Ways to Help at Home

flight lining

Easy Ways to Help at Home

With demand for housing, retail, transportation, infrastructure, etc., on the rise, preserving habitat for wildlife can be difficult. Humans live in a fast-paced environment and rarely think about the effects their daily lives and activities might have on birds. As a consequence, raptors face manmade challenges and obstacles every day. Here are some easy things you can do to keep raptors safe and support them in their habitats: 

  • Safe windows – Birds frequently fly into windows (“window strikes”). These accidental collisions can injure or even kill birds. To lower the chances of a fatal strike at your home or workplace, put an outer screen over the window to lessen the impact, or have something in the window to show the bird there is a solid barrier they cannot fly through (for example: decals, film, curtains, bird-safe glass). Learn more about preventing window collisions at Cornell University’s All About Birds site.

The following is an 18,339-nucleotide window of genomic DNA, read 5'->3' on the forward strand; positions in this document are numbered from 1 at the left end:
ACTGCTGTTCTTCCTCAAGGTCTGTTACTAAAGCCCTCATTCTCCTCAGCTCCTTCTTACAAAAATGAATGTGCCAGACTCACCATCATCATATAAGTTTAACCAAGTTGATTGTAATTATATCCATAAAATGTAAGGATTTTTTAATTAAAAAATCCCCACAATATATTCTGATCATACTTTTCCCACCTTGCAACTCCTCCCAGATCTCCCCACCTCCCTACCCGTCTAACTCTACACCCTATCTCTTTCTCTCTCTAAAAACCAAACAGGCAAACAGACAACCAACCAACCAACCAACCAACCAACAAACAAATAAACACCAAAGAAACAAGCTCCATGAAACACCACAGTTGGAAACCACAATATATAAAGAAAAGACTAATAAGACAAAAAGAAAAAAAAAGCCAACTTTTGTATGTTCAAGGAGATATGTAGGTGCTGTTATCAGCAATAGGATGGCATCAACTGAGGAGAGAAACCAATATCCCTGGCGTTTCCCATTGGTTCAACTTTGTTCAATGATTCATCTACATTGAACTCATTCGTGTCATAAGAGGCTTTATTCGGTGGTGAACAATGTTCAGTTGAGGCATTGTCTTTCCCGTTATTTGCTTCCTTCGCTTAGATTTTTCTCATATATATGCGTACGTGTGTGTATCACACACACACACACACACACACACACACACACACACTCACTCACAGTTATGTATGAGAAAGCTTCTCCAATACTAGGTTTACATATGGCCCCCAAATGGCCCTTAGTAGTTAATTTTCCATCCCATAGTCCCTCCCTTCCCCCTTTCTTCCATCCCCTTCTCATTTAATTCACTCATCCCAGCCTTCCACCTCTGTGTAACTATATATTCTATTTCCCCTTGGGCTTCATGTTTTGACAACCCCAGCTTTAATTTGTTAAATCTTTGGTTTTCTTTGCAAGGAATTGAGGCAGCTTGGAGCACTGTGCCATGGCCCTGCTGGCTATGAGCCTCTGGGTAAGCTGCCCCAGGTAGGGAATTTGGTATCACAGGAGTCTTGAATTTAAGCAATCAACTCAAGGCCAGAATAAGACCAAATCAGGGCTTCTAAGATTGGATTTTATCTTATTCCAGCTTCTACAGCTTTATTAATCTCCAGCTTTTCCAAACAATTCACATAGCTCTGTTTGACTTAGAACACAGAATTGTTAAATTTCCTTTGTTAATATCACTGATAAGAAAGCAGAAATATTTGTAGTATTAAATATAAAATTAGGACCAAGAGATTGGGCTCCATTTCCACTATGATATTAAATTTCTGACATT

• Turn the lights off – Bright lights inside and on the outside of buildings confuse and disorient birds at night when they need to follow the stars while migrating. Be sure to turn the lights off when you walk out of a room. 
  • Don’t get too close – If you come across a raptor in the wild, keep a safe distance between you and the bird. Getting too close to wild birds can disrupt their normal behaviors and cause stress. 
  • Clean bird feeders and bird baths – Just like unclean water sources can spread germs and diseases among humans, unmaintained bird feeders and bird baths can spread illnesses between birds. Make sure to clean your bird feeders and bird baths consistently to prevent disease from spreading. 
  • Do not use poisons to kill pests – Many raptors and other birds hunt species considered pests (e.g. rats, mice, squirrels), so when rodents consume poison and a raptor eats the poisoned rodent, both may end up dying. Check out Raptors are the Solution (RATS) and the Hungry Owl Project for more information and poison-free alternatives. 
  • Conserve energy and reduce waste – Eating human trash and/or food can be very detrimental to a raptor’s health. Be sure to dispose of your garbage and food by throwing it into recycling or trash bins that birds cannot get into. In particular, make sure to throw away fishing gear because not only may raptors and other birds try to eat it, but they may also get entangled in it, causing injuries. 
  • Make a nest box – Urban growth is threatening raptors’ natural habitats and populations. Making a nest box and placing it on your property provides a place where cavity-nesting species can raise their young. Learn how to make an owl box here.